The Life of George Washington: Service in the French and Indian war



It was deemed desirable, before taking any more active measures, to send a messenger to the commander of the French forces on the Ohio and demand his authority for invading the territory of Virginia, and with what designs he was there. Governor Dinwiddie selected for this important mission George Washington, then but twenty-one years of age, yet already holding a commission of major in the Virginia militia, and a man of note in the colony. In addition to his ostensible mission, he was instructed to learn all he could in regard to the disposition of the Indians, the number of French troops in the country, and what reinforcements were expected, with all possible information as to the location, strength, and garrisons of the French forts. Provided with credentials from the governor, he set out from Williamsburg on October 31, 1753. His journey, which was in great part through a wilderness, mainly mountainous, covered a distance of five hundred and sixty miles. Reaching Will's Creek, beyond Winchester, he induced Mr. Gist, an experienced woodsman, to accompany him as guide. The party that there left the extreme limit of civilization and plunged into the primeval forest consisted of eight persons. The season proved severe, and the mountains difficult to cross, but they at length reached the Ohio at the point of junction of its two affluents. The military advantages of this place were perceived by Major Washington, and he advised the erection of the fortification which was soon begun there, and which was destined to prove famous in the coming war. Twenty miles farther, at Logstown, he called together some of the Indian chiefs, with whom he sought to make an alliance, and whom he asked for an escort. In neither was he fully successful, only four Indians accompanying him. A journey of one hundred and twenty miles farther took him to the station of the French commandant, at a fort situated on French Creek, about fifteen miles south of Lake Erie. The journey had occupied forty-one days. He was received with great politeness by M. de St.-Pierre, the commandant, and delivered his letters, which expressed surprise at the French encroachments, demanded their authority, and urged a speedy and peaceful departure. While the French officers were in consultation, Washington took the opportunity to inspect the fort thoroughly. Finally he received the answer that the French were there by authority and could not retire, and that the message should have been sent to the governor of Canada.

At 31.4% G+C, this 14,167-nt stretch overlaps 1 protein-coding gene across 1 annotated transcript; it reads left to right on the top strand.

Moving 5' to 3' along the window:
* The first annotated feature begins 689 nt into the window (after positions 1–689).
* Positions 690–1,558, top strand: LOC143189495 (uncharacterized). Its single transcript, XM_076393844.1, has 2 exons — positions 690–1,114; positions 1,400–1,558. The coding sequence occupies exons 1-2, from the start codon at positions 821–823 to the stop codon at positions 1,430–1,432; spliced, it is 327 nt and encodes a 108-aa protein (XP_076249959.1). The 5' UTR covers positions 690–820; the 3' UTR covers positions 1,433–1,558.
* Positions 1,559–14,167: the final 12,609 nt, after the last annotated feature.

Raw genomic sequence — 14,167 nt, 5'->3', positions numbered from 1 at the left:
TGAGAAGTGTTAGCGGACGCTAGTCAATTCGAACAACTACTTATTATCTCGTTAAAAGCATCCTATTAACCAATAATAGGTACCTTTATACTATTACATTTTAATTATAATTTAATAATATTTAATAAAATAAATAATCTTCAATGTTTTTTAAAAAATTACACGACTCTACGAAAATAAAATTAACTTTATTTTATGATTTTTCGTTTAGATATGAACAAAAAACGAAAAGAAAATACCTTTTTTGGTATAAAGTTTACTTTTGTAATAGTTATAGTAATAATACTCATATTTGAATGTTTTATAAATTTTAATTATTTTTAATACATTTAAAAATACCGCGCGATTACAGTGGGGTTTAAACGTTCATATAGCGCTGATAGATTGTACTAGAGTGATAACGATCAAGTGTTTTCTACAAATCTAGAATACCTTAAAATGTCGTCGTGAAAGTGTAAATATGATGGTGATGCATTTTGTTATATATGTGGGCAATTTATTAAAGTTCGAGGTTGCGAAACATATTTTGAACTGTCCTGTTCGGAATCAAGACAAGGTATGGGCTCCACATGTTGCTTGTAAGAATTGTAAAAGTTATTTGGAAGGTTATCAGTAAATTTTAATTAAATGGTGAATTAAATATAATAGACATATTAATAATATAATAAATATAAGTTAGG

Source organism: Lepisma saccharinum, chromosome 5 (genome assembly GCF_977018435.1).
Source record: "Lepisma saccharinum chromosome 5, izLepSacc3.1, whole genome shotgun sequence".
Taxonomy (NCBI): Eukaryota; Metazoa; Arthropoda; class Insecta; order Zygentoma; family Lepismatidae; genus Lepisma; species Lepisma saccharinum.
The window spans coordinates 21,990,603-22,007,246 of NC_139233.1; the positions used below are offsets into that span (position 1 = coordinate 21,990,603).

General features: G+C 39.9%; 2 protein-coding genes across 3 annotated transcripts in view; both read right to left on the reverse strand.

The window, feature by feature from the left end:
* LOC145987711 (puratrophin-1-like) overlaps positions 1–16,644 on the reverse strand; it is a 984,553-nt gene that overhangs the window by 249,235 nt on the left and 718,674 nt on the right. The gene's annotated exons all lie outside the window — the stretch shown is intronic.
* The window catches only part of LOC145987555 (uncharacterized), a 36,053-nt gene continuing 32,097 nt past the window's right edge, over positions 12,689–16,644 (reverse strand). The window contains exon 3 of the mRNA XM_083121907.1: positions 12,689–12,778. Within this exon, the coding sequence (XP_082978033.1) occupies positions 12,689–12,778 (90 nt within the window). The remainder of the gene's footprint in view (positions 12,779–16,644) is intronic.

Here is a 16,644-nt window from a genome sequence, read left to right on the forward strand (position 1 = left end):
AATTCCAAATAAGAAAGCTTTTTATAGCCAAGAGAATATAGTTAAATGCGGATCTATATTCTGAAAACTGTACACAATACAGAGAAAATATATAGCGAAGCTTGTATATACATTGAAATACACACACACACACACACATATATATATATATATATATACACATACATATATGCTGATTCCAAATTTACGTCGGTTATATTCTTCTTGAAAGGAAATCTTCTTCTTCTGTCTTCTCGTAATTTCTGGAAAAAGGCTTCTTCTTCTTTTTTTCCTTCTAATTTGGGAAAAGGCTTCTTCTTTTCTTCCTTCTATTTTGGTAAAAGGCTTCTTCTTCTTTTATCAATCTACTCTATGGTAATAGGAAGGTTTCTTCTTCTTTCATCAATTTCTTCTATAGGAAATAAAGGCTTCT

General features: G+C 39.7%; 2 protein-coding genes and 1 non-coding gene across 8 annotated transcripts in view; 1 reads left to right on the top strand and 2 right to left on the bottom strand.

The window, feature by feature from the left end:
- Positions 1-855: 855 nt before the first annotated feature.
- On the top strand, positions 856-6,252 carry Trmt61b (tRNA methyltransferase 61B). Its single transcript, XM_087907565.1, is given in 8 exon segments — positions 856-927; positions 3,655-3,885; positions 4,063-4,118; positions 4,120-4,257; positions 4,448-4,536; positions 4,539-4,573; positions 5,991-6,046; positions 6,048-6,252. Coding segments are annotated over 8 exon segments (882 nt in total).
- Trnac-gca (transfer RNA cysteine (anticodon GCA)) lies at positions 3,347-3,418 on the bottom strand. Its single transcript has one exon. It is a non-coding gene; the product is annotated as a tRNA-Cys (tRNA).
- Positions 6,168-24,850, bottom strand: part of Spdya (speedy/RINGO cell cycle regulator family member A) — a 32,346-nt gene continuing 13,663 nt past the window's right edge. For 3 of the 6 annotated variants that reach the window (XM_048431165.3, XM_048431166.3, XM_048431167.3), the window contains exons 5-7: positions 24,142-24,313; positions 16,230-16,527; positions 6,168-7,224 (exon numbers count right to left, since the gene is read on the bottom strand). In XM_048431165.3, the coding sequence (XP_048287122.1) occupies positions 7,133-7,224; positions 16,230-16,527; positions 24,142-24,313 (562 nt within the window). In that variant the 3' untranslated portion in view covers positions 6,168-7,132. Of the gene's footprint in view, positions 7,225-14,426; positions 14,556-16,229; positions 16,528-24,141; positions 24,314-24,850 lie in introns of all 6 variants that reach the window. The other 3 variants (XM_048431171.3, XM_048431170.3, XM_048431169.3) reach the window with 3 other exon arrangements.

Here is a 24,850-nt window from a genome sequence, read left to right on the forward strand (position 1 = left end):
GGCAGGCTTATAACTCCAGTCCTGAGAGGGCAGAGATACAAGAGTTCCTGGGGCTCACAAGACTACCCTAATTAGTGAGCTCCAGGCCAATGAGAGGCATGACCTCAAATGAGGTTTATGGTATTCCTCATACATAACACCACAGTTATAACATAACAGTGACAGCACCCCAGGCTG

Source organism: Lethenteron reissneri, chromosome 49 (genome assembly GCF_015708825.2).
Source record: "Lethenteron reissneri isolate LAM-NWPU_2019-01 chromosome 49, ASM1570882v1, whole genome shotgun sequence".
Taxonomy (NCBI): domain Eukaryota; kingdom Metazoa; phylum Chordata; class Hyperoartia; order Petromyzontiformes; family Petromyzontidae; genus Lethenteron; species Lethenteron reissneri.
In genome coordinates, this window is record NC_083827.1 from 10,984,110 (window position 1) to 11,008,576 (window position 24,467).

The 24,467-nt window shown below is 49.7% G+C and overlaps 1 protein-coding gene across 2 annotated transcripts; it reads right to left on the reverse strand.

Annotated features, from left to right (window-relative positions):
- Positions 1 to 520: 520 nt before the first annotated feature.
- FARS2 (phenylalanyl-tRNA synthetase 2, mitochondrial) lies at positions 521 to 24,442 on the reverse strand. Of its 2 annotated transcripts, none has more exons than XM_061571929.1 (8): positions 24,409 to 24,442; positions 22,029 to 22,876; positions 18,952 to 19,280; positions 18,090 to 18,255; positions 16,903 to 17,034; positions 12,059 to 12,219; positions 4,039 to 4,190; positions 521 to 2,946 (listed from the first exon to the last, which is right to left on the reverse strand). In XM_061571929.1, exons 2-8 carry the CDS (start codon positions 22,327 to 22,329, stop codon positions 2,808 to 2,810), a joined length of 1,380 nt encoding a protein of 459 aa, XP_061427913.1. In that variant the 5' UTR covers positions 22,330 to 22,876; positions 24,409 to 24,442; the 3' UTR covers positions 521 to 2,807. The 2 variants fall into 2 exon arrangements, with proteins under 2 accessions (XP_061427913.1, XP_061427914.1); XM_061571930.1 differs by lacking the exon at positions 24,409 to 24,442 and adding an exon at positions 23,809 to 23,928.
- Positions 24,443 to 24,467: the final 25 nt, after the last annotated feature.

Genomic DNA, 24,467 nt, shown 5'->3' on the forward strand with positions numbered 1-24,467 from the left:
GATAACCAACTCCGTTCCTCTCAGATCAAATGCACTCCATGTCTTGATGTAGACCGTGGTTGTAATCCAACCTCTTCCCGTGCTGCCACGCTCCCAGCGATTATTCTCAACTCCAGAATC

The return of the party proved a difficult one. They proceeded by canoe to the French post of Venango, at the mouth of French Creek, on the Ohio. Here their horses proved so emaciated as to be fit only to carry the provisions and baggage, and the party determined to proceed on foot. After three days more the horses grew so feeble that Major Washington and Mr. Gist left the rest of the party, and started alone through the woods by a more direct route. They had some exciting adventures, and in crossing the Alleghany, which was full of drifting ice, they narrowly escaped drowning. They managed to escape from their raft to an island, and reached the opposite shore the next morning; but Mr. Gist's hands and feet were frozen by the intense cold, and the night was one of extreme suffering. Washington finally reached Williamsburg on January 16, after an absence of eleven weeks.

As the intentions of the French were now evident, no time was lost in preparing for energetic action. Efforts to raise a colonial army were at once made, but Virginia had mainly to depend upon herself, the other colonies taking little interest in the matter. At length, in April, 1754, Washington, now colonel, set out with two companies of recruits, and reached Will's Creek on the 20th.





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